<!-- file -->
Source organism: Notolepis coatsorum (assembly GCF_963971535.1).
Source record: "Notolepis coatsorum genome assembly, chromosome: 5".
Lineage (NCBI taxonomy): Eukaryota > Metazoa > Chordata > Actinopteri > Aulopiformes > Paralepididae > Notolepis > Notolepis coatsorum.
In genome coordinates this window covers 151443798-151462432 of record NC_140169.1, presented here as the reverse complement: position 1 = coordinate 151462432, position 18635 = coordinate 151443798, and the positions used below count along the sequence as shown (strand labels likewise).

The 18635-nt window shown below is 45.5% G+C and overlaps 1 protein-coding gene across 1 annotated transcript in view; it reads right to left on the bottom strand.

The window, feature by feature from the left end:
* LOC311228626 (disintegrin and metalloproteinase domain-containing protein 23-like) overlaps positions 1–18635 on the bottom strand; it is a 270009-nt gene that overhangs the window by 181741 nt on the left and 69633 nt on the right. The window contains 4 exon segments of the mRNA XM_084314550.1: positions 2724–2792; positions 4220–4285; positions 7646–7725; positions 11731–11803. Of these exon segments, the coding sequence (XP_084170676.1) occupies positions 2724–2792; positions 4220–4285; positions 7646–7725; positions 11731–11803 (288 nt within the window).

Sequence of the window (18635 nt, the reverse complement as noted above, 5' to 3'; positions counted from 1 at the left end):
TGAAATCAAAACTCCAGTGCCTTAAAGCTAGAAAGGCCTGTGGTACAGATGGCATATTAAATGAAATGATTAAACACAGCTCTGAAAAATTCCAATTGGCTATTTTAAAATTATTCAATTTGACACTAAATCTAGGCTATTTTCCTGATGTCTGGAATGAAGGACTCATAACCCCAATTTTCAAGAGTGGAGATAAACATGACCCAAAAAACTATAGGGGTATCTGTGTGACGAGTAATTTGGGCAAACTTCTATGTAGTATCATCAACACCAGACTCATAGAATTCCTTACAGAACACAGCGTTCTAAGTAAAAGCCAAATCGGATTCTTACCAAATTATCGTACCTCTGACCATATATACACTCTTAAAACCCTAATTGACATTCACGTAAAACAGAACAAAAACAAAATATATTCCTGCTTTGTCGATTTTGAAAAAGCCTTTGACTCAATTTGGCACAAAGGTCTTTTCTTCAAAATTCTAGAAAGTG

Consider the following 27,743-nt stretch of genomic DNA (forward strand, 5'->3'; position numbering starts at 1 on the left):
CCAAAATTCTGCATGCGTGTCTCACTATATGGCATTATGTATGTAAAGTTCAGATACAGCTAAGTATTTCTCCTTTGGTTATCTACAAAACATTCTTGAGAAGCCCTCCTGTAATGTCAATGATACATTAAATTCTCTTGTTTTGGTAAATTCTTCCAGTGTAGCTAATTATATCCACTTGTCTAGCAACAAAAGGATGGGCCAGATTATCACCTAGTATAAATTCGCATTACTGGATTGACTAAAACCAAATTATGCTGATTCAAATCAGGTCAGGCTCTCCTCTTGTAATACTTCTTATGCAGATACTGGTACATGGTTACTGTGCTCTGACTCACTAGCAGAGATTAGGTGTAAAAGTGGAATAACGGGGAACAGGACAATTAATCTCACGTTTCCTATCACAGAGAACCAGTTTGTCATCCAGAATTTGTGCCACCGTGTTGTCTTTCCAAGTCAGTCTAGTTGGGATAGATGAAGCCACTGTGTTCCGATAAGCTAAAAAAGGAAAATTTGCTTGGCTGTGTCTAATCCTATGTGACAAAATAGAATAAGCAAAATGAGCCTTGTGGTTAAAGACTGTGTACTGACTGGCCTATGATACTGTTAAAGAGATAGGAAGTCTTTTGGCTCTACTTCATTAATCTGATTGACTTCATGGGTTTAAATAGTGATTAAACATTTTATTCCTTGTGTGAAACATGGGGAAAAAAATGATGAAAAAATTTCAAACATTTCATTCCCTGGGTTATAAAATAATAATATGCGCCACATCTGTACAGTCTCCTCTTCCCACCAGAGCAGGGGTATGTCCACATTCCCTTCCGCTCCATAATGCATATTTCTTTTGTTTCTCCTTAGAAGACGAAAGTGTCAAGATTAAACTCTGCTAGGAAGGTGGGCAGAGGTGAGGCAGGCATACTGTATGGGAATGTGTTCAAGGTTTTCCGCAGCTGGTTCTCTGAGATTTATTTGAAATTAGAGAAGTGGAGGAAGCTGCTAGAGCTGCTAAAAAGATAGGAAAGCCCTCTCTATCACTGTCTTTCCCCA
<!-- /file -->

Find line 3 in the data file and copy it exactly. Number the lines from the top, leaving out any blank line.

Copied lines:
Lineage (NCBI taxonomy): Eukaryota > Metazoa > Chordata > Actinopteri > Aulopiformes > Paralepididae > Notolepis > Notolepis coatsorum.